Two-and-a-half constants above the chaos


This time last year, Sebastian Vettel had 143 points out of a possible 150. In 2012, Fernando Alonso leads the title with 76 after six Grands Prix, having barely eked out half the points theoretically available to him. What a slacker, hey? Pull your finger out, Fernando.

Lewis Hamilton’s 89 points attained before Montreal last year would be enough for a big lead this time around, while Mark Webber (79 at the time) and Jenson Button (76) wouldn’t mind cranking the clock back either.

The only man to have scored more than his 2011 tally in any of the “top three” teams – Ferrari, McLaren and Red Bull namely – is Alonso. And if you think about it, that anomaly beggars belief.

For all the talk of unpredictability this year, Alonso has been metronomic even in an initially woeful car. In half the races (China, Bahrain, Monaco) he has been just a gnat’s wing ahead of his team mate Massa on the track, in the other three he has obliterated him. It’s nothing short of staggering that with Mercedes, Sauber, Williams and Lotus-Renault all mixing it with Ferrari far more than before, Alonso has outscored his 2011 points haul (69) in the first six races.

Red Bull, of course, have not managed that. The team had 222 points (out of theoretical 258) this time last season and were already 61 points in front of McLaren in the 2011 constructors’ race.

This year’s haul to-date of 146 is far more modest but it grants the team a 38-point lead in the standings, again over McLaren.

Despite comparatively terrible qualifying performances, a lot of bleating about the good old trick diffuser days and about the Renault engine’s outright power, RBR are grinding out the results. The numbers are very different, but still consistent.

Webber (races): 4th, 4th, 4th, 4th, 11th, 1st.
Vettel (races): 2nd, 11th, 5th, 1st, 6th, 4th.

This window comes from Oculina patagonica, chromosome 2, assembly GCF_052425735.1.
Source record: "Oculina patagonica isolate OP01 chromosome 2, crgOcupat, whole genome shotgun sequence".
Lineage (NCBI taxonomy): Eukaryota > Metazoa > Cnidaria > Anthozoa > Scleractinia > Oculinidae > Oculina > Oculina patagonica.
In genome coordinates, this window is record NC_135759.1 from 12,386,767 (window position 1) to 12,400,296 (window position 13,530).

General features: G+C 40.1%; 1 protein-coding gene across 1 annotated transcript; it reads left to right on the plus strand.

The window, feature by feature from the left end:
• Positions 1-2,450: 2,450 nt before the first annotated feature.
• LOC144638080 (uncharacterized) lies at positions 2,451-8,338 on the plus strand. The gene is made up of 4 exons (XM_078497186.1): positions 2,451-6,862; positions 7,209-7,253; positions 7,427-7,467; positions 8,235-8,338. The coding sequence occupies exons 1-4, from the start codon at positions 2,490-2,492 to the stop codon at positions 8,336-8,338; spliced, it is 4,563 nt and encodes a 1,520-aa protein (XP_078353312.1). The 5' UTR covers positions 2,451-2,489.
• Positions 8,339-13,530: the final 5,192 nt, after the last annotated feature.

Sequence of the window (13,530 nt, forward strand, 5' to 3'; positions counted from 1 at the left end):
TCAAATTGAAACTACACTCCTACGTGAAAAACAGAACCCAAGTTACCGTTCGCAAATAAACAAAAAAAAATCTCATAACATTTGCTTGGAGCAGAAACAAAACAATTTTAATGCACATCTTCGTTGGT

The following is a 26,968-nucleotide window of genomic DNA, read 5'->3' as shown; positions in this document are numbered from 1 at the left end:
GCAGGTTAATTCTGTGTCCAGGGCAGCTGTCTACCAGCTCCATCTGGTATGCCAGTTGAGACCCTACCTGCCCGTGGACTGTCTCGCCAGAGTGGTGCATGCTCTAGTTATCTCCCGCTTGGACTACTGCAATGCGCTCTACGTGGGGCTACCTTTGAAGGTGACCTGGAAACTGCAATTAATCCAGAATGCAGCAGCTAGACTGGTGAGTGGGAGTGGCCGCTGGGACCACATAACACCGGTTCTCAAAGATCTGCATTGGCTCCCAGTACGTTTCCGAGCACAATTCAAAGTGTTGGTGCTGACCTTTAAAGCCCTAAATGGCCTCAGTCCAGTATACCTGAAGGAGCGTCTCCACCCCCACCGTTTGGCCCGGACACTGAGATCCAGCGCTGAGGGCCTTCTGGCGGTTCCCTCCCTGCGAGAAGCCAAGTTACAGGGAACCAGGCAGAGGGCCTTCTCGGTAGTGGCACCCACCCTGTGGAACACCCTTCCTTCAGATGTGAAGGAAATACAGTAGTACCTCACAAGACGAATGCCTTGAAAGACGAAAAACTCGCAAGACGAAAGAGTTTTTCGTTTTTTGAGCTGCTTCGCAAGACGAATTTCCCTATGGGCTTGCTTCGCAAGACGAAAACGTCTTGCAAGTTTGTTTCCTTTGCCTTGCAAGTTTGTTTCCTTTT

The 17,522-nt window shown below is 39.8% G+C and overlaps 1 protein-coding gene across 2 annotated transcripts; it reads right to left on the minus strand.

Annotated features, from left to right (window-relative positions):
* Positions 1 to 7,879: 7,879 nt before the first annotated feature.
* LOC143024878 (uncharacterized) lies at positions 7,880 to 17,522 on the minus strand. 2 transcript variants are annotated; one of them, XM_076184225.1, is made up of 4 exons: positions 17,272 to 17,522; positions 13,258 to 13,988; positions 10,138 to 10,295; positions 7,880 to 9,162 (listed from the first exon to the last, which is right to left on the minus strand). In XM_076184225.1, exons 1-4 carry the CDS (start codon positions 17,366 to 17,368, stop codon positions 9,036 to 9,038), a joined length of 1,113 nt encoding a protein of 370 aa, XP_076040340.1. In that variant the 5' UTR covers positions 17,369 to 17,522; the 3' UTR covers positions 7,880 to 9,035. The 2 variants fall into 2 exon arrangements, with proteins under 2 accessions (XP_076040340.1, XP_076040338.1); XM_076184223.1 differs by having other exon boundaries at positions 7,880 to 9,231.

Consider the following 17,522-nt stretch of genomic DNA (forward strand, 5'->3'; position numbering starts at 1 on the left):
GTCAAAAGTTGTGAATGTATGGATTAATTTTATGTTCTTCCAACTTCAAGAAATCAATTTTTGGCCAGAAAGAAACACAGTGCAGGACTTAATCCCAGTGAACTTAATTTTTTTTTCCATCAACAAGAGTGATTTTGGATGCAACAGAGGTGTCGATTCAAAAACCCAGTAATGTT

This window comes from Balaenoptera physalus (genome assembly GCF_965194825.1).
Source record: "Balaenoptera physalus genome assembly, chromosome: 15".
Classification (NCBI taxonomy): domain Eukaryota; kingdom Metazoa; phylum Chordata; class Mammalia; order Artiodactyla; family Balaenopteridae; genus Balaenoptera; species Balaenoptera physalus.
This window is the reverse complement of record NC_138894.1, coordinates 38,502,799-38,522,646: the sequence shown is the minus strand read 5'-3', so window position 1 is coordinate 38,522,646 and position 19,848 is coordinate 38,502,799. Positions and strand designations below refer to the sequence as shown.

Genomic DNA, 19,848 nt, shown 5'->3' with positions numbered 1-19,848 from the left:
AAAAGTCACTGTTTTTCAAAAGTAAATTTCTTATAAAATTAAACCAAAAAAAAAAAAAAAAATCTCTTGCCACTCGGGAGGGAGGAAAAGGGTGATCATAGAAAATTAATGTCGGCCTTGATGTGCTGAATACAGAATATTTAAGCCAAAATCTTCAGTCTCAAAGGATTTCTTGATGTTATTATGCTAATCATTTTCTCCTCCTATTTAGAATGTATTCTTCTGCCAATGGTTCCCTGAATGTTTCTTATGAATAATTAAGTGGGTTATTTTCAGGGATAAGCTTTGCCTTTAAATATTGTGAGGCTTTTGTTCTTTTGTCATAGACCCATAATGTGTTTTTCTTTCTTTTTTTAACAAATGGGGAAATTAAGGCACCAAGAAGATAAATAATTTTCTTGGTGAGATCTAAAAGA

(Meanwhile, Alonso’s a little more up and down with 5th, 1st, 9th, 7th, 2nd, 3rd.)

Add in elements like Webber’s start-line difficulties, Vettel’s encounter with the tyre cliff face in China when running second, and the mystery wing woes in Spain, and these disappointing RB8s are quietly cleaning up at the front. If it weren’t for the lead Ferrari’s frankly improbable performances – Felipe Massa will tell you all about them – the Milton Keynes cars would be at the top of both trees. Little wonder when they’re the only team to win two races so far.

Now the question is: can we make a case for under-performing McLaren being the third (negative) constant on the grid? One that could scramble the positive pair’s consistency. Hamilton was the first driver – Alonso has since joined him – to bag three podiums, and his figures from qualifying are the most consistent and dominant of any fielded this season.

Hamilton (qualifying): 1st, 1st, 2nd, 2nd, 1st*DSQ*, 4th.

That’s predictability personified, in my book. Dull even. Yawn, yawn!

Hamilton’s problem, and McLaren’s, is simple: There’s no 2012 race other than Spain – the only way was up starting from the back – where he has finished as well as he started on the grid. Hamilton lost places for one reason or another in the other five. His race showings (3rd, 3rd, 3rd, 8th, 8th, 5th) are consistent too, but consistently below the McLaren’s obvious potential.

On the team level, McLaren racked up five podium finishes in just the first three races; the other outfits are all still chasing that without success. After six failed attempts at finding podium number six between them, Hamilton or Button – preferably both – must get up there in Montreal. Martin Whitmarsh may well be hoping for seven winners from seven races.

As for the lead driver, Alonso, one final constant may be of concern. He’s the only front-runner in the title race not to have run into any major Sunday difficulties this season. Alonso’s lesser finishes were the best even he could get out of the F2012 – and they were both on dry circuits in Shanghai and Bahrain.

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